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Inclusion in the Workplace

Published: Friday October 11, 2019
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I’m currently a VP of Sales at Knock. I’m also an avid tennis player, cyclist, identical twin and have been wheelchair-bound since birth. Born with Sacral Agenesis, it’s been my mission to spread the power and benefits of a more inclusive society.

I was honored to recently join an incredible group of leaders at Product Marketing World Summit for a discussion on inclusion and diversity. Through conversations with fellow panelists from Oracle and Google and with the audience, I came away feeling more inspired than ever to share my experience working at a company that truly values, supports and promotes an inclusive and diverse workplace. 

The topic of inclusion in the workplace. It can be tricky.

I believe that businesses succeed when a variety of perspectives and skills come together for the common good of the organization. We all contribute our own abilities to the team, building off of one another. The more the better. Inclusion, in that sense, is a competitive advantage when fully embraced by any business.

But abilities, like people, come in many forms and tend to evolve over time. The same is true for disabilities. Some are visible like mine, while others are not. The advantage of professional abilities is that teams feel comfortable discussing them. But discussion of disabilities are often met with uncertainty or even fear. This is an unfortunate reality that many, including myself, must deal with on a daily basis.

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However, not knowing how to have a conversation is not an excuse for not trying to have it at all. Not until someone sees past my wheelchair and talks to me do they really see me for what I am… a person, an employee, capable of making the hard sale, close a deal, and deliver exceptional care to all of my clients. These skills are few and far between.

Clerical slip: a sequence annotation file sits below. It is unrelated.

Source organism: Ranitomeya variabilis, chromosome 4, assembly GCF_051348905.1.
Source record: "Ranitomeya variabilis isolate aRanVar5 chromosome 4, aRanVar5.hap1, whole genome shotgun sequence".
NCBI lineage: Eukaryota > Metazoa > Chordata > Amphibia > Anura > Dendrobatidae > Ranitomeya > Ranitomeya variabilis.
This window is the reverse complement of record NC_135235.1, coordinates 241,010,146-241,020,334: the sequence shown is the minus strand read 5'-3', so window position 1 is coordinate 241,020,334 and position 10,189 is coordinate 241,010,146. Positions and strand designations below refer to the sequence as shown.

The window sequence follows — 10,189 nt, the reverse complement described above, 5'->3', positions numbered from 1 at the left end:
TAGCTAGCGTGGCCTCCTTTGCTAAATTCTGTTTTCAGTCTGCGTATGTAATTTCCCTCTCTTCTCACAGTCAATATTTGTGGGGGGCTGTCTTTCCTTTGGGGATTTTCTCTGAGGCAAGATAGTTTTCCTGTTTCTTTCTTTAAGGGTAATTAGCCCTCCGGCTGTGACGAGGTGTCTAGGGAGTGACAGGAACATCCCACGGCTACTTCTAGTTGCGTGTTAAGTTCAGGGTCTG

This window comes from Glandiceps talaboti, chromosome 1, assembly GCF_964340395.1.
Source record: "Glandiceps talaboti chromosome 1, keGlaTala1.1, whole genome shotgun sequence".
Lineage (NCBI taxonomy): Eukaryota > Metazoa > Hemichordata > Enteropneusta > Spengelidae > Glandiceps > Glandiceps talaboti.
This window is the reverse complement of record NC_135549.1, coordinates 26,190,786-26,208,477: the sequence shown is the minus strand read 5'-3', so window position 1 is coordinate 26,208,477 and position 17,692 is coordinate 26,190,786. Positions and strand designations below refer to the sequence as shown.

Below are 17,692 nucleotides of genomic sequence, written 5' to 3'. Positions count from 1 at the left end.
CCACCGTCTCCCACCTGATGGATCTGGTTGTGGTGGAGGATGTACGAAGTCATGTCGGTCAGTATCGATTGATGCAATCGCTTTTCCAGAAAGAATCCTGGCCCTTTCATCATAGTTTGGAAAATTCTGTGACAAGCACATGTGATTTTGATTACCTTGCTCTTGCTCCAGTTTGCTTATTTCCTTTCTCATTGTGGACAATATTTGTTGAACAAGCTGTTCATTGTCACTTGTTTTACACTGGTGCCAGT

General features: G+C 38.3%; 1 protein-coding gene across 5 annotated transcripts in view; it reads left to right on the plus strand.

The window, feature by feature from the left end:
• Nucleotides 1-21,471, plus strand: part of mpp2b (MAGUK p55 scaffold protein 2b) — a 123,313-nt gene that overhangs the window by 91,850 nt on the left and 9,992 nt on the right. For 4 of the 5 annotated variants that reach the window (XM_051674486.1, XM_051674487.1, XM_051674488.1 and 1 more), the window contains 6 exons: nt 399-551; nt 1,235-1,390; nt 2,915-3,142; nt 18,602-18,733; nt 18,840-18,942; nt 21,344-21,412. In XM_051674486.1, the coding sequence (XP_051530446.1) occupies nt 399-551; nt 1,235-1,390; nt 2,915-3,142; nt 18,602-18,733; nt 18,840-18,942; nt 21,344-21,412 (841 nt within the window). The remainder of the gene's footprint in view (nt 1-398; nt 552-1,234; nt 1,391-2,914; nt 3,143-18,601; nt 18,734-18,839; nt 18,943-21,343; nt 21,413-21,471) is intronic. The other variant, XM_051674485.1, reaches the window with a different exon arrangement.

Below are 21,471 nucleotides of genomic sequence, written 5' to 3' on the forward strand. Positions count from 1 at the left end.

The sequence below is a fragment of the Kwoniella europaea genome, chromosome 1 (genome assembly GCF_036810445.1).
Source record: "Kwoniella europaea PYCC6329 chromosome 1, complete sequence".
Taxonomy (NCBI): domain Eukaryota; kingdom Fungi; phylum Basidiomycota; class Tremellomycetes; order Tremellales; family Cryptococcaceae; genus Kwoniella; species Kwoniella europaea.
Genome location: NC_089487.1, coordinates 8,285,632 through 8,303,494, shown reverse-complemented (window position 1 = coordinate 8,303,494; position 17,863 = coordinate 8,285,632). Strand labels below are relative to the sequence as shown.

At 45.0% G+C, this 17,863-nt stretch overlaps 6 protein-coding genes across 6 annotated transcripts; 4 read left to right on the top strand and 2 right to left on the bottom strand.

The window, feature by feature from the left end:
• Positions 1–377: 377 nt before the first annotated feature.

Enter Knock and my first interview.

Interviews can be full of anxiety for anyone. But for me it’s never just a question of my  talent or fit for the position, I have the added obstacle of overcoming perceived stigmas my interviewer may be unconsciously carrying when they see my wheelchair. 

My first interview with Knock’s Co-Founder Demetri Themelis was completely different. It was one of the first times I truly felt like my value as a professional was immediately appreciated, where my wheelchair wasn’t the focus. 

Spoiler alert: I got the job. And when I asked Demetri why he hired me, he listed off reasons related to my sales experience, but then said something very interesting: that he knew I had to be a good planner, that I had to plan, pre-plan and plan some more. He knew strategy around planning would translate over to my work and not only saw beyond my wheelchair, he knew that it is core to the qualities that make me uniquely qualified for the role. 

Knock supports and promotes an inclusive, diverse and collaborative workplace. 

It was when I started at Knock that I learned why the interview experience was so different – the company has created a culture where the inclusion of people and ideas is encouraged. We have a “no hurt feelings policy” where we feel safe and open to speak up, share, collaborate and partake. We all approach issues, challenges and ideas with honest dialogue. Uncertainty and fear does not exist because we trust one another. 

Openness among colleagues related to inclusion or diversity can sometimes be hard, and we won’t always know the right thing to say or have the right answers. THIS IS OK. We need to be willing to talk and make mistakes. I make them too. We are all human. This is how we learn from one another and grow together. 

Working at Knock has made me feel more confident and motivated than ever in my career and as a speaker advocating for more inclusion and diversity in the workplace… not just for me and Knock, but for all of us and all companies!

What I see the future holds for inclusion. 

Having a diversity and inclusion program in place is not just a box we check off in our organizations. It’s something we build on, learn from and grow. Yes, we’ve come a long way. But not until we support and promote open and honest conversation around inclusion every day will we overcome roadblocks to achieve new and more accepting pathways for a better tomorrow.

And with companies like Knock leading the way, I know we’ll continue to evolve into a more inclusive and diverse society!

Communication is key to tap into the competitive advantages of an inclusive workplace.